eBay Trader Tax Return Guide

As an ebay trader, you may have many questions about trading and what tax needs paid; this guide will answer them and help you organise your tax affairs.

HMRC increased tax penalties in 2013 so it is more important than ever to file your tax return promptly and to get it right the first time. Nobody ever wants to waste their hard-earned cash on unnecessary penalties.

Our free  Ebay tax return guide will walk you through what you need to do and when.

What’s in the ebay tax return guide?

  • Do I need to pay tax?
  • Registering for tax
  • ebay trader tax deductible expenses
  • Doing your tax return online
  • How much income tax you will have to pay HMRC

I trade on ebay, do I need to pay tax?

Firstly you need to declare any income you make from a business or trade – no matter how small or if income is made online. You don’t need to pay any tax when you are selling unwanted items which were bought for personal use (unless it qualifies for capital gains tax).

Secondly if you are unsure if your ebay sales qualify as business income it’s best to check and not assume that tax isn’t payable. It sometimes isn’t clear if selling on ebay is classed as for personal or business purposes. The fact that it’s just a hobby is not an excuse not to pay tax.

HMRC would look at some of the following to help make a decision:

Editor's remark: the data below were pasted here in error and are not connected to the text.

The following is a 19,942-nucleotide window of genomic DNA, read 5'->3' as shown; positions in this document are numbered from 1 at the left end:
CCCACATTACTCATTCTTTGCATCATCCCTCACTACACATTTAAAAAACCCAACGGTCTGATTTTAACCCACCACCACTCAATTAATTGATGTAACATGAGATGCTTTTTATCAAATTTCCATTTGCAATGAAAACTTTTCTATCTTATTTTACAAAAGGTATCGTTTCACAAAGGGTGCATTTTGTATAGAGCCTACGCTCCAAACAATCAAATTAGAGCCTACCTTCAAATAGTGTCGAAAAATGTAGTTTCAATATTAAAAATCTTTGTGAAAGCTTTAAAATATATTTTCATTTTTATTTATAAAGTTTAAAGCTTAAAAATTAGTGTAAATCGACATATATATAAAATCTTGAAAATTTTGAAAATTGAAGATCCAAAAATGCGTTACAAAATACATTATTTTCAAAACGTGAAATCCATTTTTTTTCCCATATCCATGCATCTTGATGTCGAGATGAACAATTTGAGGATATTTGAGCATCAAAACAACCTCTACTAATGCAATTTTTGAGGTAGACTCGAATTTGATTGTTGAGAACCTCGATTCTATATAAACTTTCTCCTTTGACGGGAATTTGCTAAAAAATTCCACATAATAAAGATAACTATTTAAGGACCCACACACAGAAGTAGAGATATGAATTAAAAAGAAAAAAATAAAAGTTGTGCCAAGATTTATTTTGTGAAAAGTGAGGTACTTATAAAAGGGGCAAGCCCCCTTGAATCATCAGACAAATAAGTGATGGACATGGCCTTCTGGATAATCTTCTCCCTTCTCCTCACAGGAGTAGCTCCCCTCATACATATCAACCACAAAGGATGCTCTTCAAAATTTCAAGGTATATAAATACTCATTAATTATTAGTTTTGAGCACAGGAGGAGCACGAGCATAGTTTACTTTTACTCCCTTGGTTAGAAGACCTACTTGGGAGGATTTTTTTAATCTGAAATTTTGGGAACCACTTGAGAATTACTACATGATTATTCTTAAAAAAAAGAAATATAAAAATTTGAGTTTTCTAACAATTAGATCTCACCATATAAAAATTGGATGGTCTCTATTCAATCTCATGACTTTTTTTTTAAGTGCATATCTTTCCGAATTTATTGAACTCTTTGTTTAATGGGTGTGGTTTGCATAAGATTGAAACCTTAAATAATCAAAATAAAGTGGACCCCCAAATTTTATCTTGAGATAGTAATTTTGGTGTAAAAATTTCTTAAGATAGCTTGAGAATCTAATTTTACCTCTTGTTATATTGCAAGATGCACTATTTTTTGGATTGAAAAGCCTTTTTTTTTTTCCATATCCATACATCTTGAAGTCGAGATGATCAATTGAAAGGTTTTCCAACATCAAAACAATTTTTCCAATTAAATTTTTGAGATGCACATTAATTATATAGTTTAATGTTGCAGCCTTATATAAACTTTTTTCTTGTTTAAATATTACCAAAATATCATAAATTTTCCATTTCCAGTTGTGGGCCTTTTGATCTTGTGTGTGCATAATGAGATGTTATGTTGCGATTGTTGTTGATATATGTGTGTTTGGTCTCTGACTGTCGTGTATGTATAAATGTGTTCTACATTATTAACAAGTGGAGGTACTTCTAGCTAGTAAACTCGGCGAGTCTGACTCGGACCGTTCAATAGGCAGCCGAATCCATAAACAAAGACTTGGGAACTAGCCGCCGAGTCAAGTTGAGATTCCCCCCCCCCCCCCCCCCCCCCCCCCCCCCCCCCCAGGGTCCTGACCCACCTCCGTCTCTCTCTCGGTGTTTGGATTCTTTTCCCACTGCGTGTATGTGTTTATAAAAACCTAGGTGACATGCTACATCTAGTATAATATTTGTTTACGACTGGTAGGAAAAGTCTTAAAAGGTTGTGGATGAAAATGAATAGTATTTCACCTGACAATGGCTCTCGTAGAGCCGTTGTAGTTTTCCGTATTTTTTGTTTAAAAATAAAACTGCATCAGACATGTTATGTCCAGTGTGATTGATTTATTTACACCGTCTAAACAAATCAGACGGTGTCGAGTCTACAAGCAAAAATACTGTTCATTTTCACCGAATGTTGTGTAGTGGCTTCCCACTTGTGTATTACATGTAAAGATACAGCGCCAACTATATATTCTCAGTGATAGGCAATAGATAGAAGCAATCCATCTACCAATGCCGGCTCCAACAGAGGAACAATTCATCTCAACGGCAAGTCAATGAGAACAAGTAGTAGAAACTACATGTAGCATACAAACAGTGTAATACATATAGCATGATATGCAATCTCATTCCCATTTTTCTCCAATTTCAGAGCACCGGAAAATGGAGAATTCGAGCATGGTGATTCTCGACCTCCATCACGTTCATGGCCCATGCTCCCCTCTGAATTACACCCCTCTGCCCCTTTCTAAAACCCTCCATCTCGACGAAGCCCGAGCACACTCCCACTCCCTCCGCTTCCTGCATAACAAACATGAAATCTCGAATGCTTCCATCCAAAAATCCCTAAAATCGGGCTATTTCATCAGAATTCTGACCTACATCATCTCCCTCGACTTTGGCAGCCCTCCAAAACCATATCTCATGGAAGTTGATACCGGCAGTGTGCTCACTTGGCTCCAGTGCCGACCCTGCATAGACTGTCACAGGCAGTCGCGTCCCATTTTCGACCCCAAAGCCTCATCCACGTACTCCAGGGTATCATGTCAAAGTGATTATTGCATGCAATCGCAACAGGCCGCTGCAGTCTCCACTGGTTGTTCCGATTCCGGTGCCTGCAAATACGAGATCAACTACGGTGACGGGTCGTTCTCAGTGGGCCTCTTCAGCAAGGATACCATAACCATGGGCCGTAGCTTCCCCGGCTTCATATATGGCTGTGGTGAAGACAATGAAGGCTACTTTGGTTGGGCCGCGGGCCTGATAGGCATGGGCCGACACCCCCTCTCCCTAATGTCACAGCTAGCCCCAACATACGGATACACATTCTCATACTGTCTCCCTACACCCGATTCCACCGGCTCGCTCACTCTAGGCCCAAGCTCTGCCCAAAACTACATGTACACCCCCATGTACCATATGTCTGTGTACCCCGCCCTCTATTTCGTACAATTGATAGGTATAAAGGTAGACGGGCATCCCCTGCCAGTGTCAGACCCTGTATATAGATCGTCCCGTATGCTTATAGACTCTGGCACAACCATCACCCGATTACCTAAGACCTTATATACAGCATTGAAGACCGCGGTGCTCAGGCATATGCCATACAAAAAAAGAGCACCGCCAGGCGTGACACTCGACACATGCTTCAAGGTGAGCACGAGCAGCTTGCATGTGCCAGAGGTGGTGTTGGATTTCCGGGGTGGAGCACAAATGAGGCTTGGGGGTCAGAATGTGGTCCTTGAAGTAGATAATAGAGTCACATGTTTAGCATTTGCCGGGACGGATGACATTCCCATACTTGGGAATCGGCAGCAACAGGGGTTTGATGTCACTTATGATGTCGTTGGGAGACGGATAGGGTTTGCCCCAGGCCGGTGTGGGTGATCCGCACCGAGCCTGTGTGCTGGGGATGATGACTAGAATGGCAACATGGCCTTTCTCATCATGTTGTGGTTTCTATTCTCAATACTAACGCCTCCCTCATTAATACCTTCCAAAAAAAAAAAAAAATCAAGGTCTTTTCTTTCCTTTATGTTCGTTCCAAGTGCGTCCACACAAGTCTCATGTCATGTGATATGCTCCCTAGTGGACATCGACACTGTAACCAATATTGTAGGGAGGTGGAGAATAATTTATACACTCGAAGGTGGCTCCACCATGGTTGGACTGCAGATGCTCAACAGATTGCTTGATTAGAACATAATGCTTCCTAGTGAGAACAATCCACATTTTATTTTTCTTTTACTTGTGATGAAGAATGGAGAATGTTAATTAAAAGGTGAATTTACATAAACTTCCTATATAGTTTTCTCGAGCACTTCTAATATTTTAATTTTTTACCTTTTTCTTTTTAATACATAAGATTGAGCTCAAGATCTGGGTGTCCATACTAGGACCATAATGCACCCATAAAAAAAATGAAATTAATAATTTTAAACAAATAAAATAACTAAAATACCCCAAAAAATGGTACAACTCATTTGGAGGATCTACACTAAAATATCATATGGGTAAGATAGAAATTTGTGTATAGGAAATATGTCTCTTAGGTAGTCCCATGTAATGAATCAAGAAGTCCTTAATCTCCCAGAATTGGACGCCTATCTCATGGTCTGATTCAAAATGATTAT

–      What was the item sold?

–      Why did you buy it?

–      Why did you sell it?

–      Have you bought and sold similar items before?

–      How regularly do you buy and sell on eBay?

Registering with HMRC

If you must complete a tax return form, then you will need to inform HMRC about your status. You will generally use one of the following forms; which one you need depends on why you are filing the return:

  • The newly self-employed should use the CWF1 form
  • Use the SA1 form for any other reason (you are now a Buy to Let Landlord for example)

Remember, if you are registering as self-employed, you may also need to pay Class 2 National Insurance Contributions at the present rate of £2.65 per week. CA5601 is required if you if this will apply to you.

You can now register for most HMRC services online at their official website: www.hmrc.gov.uk